Are you a bona fide adrenaline junkie in search for a new winter fix? You may want to check out the sport of snowkiting.
Here’s a bit more information to help you decide:
Snowkiting is an extreme sport that is an amalgamation of skiing or snowboarding and kite flying. It has reputedly been around since the 1980s but didn’t start gaining in popularity until the 2000s. There are other versions of it involving buggies and skates. Basically, in all versions you are pulled along and lifted over the terrain of your choice by the wind and a kite. You may reach speeds of 10 to 60 miles per hour depending on the wind.
If you decide to take up the sport you will need to invest in a pair of skis or a snowboard, a kite, seat or waist harness, safety gear (helmet, pads) and ice claws. There are several different types of snow kites to choose from. The types of snow kites include framed stunt kites, leading edge inflatables, water relaunch-able foils and open cell foils. The type of kite you will need will be determinate on where you are, what the weather is like and your body weight. The initial equipment will typically set you back $1,000 or more.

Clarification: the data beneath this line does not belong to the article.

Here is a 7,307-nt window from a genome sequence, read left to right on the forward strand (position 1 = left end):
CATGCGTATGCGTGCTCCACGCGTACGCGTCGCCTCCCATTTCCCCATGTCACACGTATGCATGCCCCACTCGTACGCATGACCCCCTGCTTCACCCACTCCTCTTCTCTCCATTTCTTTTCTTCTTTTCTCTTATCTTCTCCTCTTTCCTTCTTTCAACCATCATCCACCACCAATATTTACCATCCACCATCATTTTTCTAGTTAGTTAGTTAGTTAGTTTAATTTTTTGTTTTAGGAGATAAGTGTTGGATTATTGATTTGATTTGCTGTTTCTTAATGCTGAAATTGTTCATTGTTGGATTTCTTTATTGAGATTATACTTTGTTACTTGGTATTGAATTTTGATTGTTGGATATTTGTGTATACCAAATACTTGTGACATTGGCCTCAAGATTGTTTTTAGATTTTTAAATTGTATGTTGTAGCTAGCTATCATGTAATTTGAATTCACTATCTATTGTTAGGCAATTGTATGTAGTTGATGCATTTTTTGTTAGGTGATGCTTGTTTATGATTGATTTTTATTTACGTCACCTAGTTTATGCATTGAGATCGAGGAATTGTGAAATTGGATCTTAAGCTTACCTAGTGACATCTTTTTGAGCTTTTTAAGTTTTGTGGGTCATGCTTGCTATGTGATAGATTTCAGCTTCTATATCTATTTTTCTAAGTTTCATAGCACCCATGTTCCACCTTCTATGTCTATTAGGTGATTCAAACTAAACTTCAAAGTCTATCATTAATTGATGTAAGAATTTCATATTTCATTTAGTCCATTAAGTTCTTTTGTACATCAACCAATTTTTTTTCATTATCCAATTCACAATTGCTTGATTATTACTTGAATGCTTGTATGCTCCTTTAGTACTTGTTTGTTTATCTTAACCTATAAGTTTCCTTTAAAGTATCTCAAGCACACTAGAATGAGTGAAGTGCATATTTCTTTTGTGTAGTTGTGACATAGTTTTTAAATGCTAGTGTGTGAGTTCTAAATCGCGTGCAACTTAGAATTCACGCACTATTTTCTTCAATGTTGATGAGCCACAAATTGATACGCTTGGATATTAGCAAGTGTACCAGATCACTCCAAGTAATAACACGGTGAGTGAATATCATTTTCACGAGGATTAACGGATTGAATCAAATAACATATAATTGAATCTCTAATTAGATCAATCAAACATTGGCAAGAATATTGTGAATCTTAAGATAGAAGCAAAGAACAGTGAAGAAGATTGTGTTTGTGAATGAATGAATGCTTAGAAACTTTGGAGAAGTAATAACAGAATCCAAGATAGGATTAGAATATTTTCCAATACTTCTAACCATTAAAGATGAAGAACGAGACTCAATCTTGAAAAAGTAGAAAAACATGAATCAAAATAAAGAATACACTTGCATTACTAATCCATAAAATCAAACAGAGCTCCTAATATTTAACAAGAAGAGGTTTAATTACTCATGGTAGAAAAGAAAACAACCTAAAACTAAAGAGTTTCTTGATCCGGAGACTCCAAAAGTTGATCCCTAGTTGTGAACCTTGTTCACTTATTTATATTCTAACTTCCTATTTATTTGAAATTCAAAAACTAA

Where to Learn Snowkiting
There are several states that host snowkiting schools. Among them are Colorado, Idaho and Utah. Some of the schools you may want to consider are Telluride Snowkite in Colorado, as well as Snowkite Soldier in Idaho and Fun Seekers in Utah. There is also a snowkiting school based between Italy and France that international travelers may want to try. Prices for snowkiting lessons tend to start at $145 per person.
If you would rather watch snowkiting first before giving it a whirl, there are snowkiting events that may satisfy your curiosity. There is a North American Snowkite Tour that takes place each year with stops in such locales as Wyoming, New Mexico, Utah, Colorado, Montana and Idaho.
The first stop in the 2012 snowkiting tour is scheduled to take place in Jackson Hole, Wyo., from Jan. 23-29. The second will take place in Skyline, Utah, from Jan. 30 through Feb. 5. In addition to snowkiting competitions, these events typically include instructional clinics, live entertainment, refreshments and scavenger hunts with prizes. You may expect to pay $50 or more in registration fees should you decide to compete.
My family enjoys winter sports and has traveled extensively.
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